In honor of Black History Month, Pollstar is spotlighting seminal live performances by Black artists every weekday throughout February. With a deep, rich tradition of transcendent and powerful performers across genres and the ages, we are well aware that we can only scratch the surface of so many thousands, if not hundreds of thousands, of brilliant Black performances. In fact, any one genre by itself, be it jazz, soul, R&B, hip-hop, blues, rock, classical, house, techno, country, house, reggae and more, could easily fill this one list. Therefore, in this series, we aim to hit on a variety of music from different periods and sounds to help put into perspective the depth and range of so many incredible Black music performances that have infinitely enriched our culture and lives.
Jay-Z Headlines Glastonbury Festival, Pilton, England, June 28, 2008
It’s surely progress that, today, the idea of a major hip-hop star topping one of the major multi-genre music festivals is a no-brainer. But it wasn’t that long ago that that very idea was considered controversial, at best pandering to a fad that would surely go away, and perhaps even put an event’s reputation at stake.
Such was the case in 2008 when Glastonbury, maybe the most famous and longest-running contemporary music festival in the world, made the announcement that Jay-Z would top the event’s Saturday night lineup on its Pyramid main stage.
The always-opinionated Noel Gallagher of Oasis, one of the most popular Brit-rock bands since the ‘60s, remarked to the BBC at the time, “I’m sorry but Jay-Z? No Chance. Glastonbury has a history of guitar music.” His take echoed the sentiment of many, mostly white, critics who failed to recognize the sea change. According to The Guardian, Jay-Z was likewise unfamiliar with the idea of Glastonbury altogether until being approached to perform there, demonstrating the gulf between the rock and hip-hop worlds at the time.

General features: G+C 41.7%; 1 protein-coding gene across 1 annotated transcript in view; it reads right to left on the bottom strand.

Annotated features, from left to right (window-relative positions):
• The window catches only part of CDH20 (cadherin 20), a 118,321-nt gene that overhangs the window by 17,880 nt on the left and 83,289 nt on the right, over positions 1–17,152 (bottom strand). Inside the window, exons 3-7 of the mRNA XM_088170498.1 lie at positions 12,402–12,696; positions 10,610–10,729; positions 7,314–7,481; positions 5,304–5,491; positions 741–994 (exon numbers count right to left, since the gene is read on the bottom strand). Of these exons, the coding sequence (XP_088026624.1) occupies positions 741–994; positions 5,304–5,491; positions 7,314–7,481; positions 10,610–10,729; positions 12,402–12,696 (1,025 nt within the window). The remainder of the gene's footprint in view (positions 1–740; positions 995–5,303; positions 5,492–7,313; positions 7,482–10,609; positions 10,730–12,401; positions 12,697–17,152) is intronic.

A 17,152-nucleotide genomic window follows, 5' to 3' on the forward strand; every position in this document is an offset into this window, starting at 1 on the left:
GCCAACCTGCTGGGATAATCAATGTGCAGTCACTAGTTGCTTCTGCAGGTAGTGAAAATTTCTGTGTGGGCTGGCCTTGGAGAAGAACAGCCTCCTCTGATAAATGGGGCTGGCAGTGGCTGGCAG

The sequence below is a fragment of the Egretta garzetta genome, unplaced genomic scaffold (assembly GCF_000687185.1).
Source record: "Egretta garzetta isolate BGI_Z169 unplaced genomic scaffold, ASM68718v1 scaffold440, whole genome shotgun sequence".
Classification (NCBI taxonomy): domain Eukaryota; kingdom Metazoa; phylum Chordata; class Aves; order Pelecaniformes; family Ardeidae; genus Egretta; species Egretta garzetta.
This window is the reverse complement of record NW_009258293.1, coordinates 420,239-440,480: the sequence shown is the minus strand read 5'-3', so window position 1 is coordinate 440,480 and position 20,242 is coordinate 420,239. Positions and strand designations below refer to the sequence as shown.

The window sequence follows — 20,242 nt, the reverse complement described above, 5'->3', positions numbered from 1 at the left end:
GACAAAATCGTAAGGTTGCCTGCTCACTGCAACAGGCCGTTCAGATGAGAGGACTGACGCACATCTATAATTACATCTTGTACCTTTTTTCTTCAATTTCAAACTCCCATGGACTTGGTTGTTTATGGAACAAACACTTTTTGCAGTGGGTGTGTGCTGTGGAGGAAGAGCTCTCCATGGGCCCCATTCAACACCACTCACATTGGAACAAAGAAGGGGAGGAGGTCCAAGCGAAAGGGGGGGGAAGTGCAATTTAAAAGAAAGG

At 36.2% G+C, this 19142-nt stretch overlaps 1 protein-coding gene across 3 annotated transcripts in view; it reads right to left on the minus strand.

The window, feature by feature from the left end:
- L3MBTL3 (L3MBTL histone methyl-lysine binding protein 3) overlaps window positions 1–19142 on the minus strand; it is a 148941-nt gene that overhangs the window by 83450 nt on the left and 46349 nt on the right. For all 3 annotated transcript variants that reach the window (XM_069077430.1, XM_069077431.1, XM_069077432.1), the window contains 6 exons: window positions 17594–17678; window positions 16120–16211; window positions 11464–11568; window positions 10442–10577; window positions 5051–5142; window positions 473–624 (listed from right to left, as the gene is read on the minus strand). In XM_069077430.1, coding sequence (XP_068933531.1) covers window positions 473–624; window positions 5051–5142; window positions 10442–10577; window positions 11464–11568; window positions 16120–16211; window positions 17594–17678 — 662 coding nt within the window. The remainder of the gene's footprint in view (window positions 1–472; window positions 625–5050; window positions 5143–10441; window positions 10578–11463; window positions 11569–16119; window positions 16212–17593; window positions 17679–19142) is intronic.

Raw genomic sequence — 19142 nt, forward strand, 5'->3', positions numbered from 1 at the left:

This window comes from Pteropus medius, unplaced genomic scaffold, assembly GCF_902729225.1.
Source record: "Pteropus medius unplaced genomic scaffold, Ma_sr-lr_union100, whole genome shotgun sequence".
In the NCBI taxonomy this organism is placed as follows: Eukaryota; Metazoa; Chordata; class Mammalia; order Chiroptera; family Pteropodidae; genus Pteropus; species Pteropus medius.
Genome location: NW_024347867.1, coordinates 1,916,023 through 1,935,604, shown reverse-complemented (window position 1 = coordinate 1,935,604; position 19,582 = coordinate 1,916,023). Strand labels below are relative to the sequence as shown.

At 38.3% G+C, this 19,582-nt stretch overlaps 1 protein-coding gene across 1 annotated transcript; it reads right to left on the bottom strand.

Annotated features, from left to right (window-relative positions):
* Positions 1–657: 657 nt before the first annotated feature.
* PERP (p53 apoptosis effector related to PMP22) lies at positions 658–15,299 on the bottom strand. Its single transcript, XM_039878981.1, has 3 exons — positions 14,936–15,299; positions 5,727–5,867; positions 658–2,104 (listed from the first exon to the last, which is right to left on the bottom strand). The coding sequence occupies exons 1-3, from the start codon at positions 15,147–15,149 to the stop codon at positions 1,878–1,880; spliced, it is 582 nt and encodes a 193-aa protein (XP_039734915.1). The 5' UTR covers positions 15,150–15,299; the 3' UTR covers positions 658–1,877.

Of course, he killed it during his set, brandishing a Stratocaster onstage and even rapping to Oasis’ ubiquitous “Wonderwall” to open his set, the crowd clearly in his corner from the get-go. Looking back, it was a clear changing of the guard in the next generations of major music festival headliners.
“We’re just so relieved,” Glastonbury’s Emily Eavis, daughter of festival founder Michael Eavis, told The Guardian at the time. ‘We’re over the moon. He was just amazing, phenomenal. After two seconds he had the whole thing in the palm of his hand. I have never seen that field so packed. It was the most brilliant pop cultural crossover moment. So inspiring.”
Hova himself told The Guardian. “It was fantastic. It was better than expected. What it represented was a beautiful thing. Because the people in attendance, the way they embraced the music, that was them saying, ‘We’re not like that. We’re open to new things.’” — Ryan Borba
Billie Holiday Debuts ‘Strange Fruit’ At Cafe Society In March 1939
Billie Holiday stepped on the stage of the integrated nightclub Cafe Society in New York’s Greenwich Village in March 1939 and, as the lights dimmed, wait service stopped, and a lone spotlight hit her face, closed her set with “Strange Fruit,” a song so shocking at the time that her record label refused to release it.
It wasn’t the first time the song was performed in public, but Holiday made it her truth and her own, and it came to define her as well as to be recognized as one of the top protest songs of all time.
Written by a Jewish school teacher named Abel Meeropol, a trade unionist described as a Communist, “Strange Fruit” had been performed in union halls and at Madison Square Garden prior to her performance at Cafe Society, but her debut of it sent shock waves through the NYC intelligentsia and beyond.
Her delivery of the song grabs the listener by throat, opening with “Southern trees bear strange fruit / Blood on the leaves and blood at the root / Black bodies swinging in the southern breeze / Strange fruit hanging from the poplar trees” and it doesn’t let go.